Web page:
Question: Will studying for NCLEX lead to passing?

  1. Hi, I am wondering..A lot of people say you cannot prepare for this test no matter how you studied..So I am studying from Saunders and Kaplan..Do you think I am wasting my time?
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    Joined: Jan '06; Posts: 596; Likes: 39


  3. by   RNNPICU
    Absolutely not. Even though you have finished nursing school, regardless of the grades you got, it is important to review. After all, the NCLEX is a test you have to pass in order to practice as a nurse. I practiced over 4000 questions, reviewed material I did not know. Doing the questions gave me the confidence that I could at least attempt any question the NCLEX through my way. I passed on the first time I think it was between 83-86 questions. I remember question 83 and I think it was only one or two more after that.

    It is important to review and do questions. Do enough so you feel as though you are ready to sit for the test. I always felt that there was more studying I could have done, but it reached a point when I felt that I had answered enough questions that no more studying would do any good.

    Hopefully this is helpful
  4. by   willdgate
    Saunders and Kaplan are good review material
  5. by   Dempather
    Unless you're incredible... or God - I feel that even the smallest amount of success in ANYTHING requires some preparation (even if it's minimal). Many people can't just graduate from nursing school and take this test without some degree of studying... I can't say it hasn't been done, but it depends on the person, their education, and their ability to critically think.

    I came across a lot of information studying for this test that I never remember learning in nursing school. Kaplan taught me a new way to think - which was required for the NCLEX. To properly prepare, you have to become familiar with the way the questions are asked on the test... not to mention, comprehend the material that makes up the basis of each individual question.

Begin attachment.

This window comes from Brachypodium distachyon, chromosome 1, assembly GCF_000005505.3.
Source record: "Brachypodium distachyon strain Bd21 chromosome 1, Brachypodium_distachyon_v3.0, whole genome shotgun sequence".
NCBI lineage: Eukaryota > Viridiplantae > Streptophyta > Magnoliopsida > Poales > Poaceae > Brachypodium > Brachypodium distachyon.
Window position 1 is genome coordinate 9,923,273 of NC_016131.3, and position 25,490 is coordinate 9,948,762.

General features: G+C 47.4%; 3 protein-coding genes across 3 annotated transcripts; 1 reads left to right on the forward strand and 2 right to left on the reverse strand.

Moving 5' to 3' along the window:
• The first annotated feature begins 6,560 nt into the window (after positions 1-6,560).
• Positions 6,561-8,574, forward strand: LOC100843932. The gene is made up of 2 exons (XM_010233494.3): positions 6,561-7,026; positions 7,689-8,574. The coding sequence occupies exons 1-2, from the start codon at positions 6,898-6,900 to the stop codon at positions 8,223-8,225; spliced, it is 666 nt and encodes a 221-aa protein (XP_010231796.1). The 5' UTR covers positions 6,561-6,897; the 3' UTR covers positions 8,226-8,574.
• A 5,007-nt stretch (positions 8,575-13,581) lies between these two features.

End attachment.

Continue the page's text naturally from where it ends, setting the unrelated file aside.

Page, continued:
I would strongly recommend enrolling in a course. If not, I hear Saunders is a wonderful book. I took Kaplan and it taught me what I needed to know.

    P.S. To sum it all up -- Any amount of studying will, no doubt, help you on this test, but no amount will ever convince you that you're prepared enough. (Maybe that's what your buddies meant?)
  6. by   LadyT618
    It is imperative that you answer as many questions as you can before taking the NCLEX, just to ensure that you know the material. What I used as a guide to know I studied enough is when I just couldn't stand to do anymore questions. That's how I knew I was ready. I ended up doing a couple 100 shy of 2000 questions.
  7. by   texasvagal
    The more you review, the better prepared you will be. The school I graduated from in May 30 2006 starts a review about 3 to 4 weeks before grad. My school has a 100% passing rate on board in 2005, and 98%passing rate in 2006. If you have the CD that came with your book keep reviewing over and over. You can never answer them all. An yes I did pass my boards the first time. Good luck!
  8. by   ortess1971
    I recommend doing practice questions until you feel like if you do one more, you'll vomit. Also, I don't know about your program, but there were some topics that my program didn't even touch upon(a big one would be HIV treatment and protocols) I had to look that kind of stuff up and I did have some HIV meds and treatments on my NCLEX. Some books even have a practice test you take beforehand, and this test points out your weak areas. Again, ultimately I think practicing NCLEX type questions gives the greatest chance of passing. Saunders is good and I've heard good things about the Kaplan book, although that's not the one I used...
  9. by   RNsRWe
    There's no guarantees that studying alot will pass you, just as there's no guarantees that not studying alot will fail you.

    Seems to me, though, that you greatly increase your odds of failure by limiting your preparation. Yes, you can prepare for the NCLEX; people who say there's "no way to prepare" are overstating it a bit.

    You prepare by answering a truckload of similarly-worded questions on subjects that the NCLEX is interested in, and by honing your nursing judgment skills. That's what will pass you.